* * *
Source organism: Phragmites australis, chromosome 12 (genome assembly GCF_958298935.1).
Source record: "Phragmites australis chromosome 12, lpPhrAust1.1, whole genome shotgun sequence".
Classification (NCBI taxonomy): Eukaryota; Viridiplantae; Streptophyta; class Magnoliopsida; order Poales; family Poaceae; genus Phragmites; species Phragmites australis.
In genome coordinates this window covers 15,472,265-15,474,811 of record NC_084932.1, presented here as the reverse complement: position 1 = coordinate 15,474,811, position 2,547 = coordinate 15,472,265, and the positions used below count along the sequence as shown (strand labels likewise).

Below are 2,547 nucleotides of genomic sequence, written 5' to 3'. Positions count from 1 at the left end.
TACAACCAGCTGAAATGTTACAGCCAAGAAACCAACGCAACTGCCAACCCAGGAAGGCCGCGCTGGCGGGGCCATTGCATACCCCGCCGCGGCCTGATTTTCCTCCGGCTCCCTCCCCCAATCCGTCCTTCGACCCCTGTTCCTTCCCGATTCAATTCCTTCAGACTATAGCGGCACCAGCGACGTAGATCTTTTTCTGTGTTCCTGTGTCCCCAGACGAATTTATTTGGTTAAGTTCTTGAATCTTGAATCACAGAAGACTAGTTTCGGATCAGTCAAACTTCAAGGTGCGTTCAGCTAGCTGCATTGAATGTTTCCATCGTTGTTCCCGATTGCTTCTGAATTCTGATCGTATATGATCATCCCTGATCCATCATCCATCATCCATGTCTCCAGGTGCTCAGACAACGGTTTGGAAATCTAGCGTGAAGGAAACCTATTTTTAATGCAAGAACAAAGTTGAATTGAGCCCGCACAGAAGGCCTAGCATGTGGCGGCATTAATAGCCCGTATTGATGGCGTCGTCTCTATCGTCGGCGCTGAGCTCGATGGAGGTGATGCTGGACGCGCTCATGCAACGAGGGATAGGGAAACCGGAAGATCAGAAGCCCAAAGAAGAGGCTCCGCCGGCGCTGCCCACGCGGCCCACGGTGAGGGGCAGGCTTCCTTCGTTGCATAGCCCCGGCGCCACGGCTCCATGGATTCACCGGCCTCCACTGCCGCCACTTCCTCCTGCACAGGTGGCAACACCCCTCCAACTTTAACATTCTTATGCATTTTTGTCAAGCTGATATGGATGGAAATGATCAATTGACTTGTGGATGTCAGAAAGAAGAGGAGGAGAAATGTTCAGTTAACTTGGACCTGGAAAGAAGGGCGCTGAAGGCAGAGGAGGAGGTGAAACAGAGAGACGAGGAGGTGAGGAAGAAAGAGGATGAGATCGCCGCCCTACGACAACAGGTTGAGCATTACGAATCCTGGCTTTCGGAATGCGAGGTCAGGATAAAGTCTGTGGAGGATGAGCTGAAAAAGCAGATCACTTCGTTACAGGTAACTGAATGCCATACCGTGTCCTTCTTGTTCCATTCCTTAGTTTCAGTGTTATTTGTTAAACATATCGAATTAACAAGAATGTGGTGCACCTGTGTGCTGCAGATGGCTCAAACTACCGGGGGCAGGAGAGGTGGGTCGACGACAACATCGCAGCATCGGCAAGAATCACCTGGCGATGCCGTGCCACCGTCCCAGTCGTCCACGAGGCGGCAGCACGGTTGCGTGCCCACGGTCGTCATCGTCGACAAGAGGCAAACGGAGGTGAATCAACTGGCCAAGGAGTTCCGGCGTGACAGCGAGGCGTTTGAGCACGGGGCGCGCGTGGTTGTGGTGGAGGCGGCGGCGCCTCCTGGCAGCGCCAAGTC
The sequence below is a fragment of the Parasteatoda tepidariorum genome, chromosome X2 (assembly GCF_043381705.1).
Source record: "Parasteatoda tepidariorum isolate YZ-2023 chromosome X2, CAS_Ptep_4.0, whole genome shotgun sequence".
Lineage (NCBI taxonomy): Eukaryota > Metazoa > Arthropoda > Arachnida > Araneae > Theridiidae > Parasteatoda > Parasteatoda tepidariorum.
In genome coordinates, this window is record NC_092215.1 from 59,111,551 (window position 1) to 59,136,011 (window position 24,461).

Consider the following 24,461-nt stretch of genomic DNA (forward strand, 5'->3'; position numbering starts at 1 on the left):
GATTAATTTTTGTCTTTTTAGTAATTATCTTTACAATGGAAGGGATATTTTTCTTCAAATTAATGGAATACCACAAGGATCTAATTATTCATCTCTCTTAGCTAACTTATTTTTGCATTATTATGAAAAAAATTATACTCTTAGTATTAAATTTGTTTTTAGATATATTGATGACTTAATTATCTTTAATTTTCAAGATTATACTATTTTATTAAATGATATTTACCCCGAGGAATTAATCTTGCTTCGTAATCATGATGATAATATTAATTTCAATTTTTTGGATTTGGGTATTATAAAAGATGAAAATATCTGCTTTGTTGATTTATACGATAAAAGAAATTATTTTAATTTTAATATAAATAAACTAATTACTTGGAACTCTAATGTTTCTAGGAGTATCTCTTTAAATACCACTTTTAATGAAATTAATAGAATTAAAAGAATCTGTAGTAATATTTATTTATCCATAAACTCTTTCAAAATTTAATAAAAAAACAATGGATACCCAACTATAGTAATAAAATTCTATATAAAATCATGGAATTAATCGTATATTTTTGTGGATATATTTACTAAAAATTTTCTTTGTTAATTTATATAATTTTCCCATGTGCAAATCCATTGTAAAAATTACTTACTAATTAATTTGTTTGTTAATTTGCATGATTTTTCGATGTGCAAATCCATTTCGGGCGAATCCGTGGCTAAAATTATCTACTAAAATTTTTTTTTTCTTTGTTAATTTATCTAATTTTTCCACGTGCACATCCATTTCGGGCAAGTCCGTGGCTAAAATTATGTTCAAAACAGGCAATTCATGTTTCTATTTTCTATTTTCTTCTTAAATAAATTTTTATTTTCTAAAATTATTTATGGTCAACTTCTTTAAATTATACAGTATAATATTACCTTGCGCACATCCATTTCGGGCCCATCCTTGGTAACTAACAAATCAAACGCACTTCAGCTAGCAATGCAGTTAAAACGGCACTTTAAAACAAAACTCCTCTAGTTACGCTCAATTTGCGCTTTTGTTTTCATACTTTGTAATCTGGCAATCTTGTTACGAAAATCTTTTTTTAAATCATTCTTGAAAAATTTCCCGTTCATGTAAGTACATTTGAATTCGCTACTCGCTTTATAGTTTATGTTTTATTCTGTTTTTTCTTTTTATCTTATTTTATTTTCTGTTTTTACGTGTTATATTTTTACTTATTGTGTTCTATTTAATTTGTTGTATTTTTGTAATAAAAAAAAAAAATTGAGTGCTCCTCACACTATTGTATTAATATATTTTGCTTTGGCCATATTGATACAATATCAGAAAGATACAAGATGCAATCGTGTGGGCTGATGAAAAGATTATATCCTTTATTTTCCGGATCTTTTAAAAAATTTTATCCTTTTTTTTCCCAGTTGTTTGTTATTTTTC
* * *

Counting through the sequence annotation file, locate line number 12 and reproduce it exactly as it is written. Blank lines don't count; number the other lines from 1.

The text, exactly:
GATTAATTTTTGTCTTTTTAGTAATTATCTTTACAATGGAAGGGATATTTTTCTTCAAATTAATGGAATACCACAAGGATCTAATTATTCATCTCTCTTAGCTAACTTATTTTTGCATTATTATGAAAAAAATTATACTCTTAGTATTAAATTTGTTTTTAGATATATTGATGACTTAATTATCTTTAATTTTCAAGATTATACTATTTTATTAAATGATATTTACCCCGAGGAATTAATCTTGCTTCGTAATCATGATGATAATATTAATTTCAATTTTTTGGATTTGGGTATTATAAAAGATGAAAATATCTGCTTTGTTGATTTATACGATAAAAGAAATTATTTTAATTTTAATATAAATAAACTAATTACTTGGAACTCTAATGTTTCTAGGAGTATCTCTTTAAATACCACTTTTAATGAAATTAATAGAATTAAAAGAATCTGTAGTAATATTTATTTATCCATAAACTCTTTCAAAATTTAATAAAAAAACAATGGATACCCAACTATAGTAATAAAATTCTATATAAAATCATGGAATTAATCGTATATTTTTGTGGATATATTTACTAAAAATTTTCTTTGTTAATTTATATAATTTTCCCATGTGCAAATCCATTGTAAAAATTACTTACTAATTAATTTGTTTGTTAATTTGCATGATTTTTCGATGTGCAAATCCATTTCGGGCGAATCCGTGGCTAAAATTATCTACTAAAATTTTTTTTTTCTTTGTTAATTTATCTAATTTTTCCACGTGCACATCCATTTCGGGCAAGTCCGTGGCTAAAATTATGTTCAAAACAGGCAATTCATGTTTCTATTTTCTATTTTCTTCTTAAATAAATTTTTATTTTCTAAAATTATTTATGGTCAACTTCTTTAAATTATACAGTATAATATTACCTTGCGCACATCCATTTCGGGCCCATCCTTGGTAACTAACAAATCAAACGCACTTCAGCTAGCAATGCAGTTAAAACGGCACTTTAAAACAAAACTCCTCTAGTTACGCTCAATTTGCGCTTTTGTTTTCATACTTTGTAATCTGGCAATCTTGTTACGAAAATCTTTTTTTAAATCATTCTTGAAAAATTTCCCGTTCATGTAAGTACATTTGAATTCGCTACTCGCTTTATAGTTTATGTTTTATTCTGTTTTTTCTTTTTATCTTATTTTATTTTCTGTTTTTACGTGTTATATTTTTACTTATTGTGTTCTATTTAATTTGTTGTATTTTTGTAATAAAAAAAAAAAATTGAGTGCTCCTCACACTATTGTATTAATATATTTTGCTTTGGCCATATTGATACAATATCAGAAAGATACAAGATGCAATCGTGTGGGCTGATGAAAAGATTATATCCTTTATTTTCCGGATCTTTTAAAAAATTTTATCCTTTTTTTTCCCAGTTGTTTGTTATTTTTC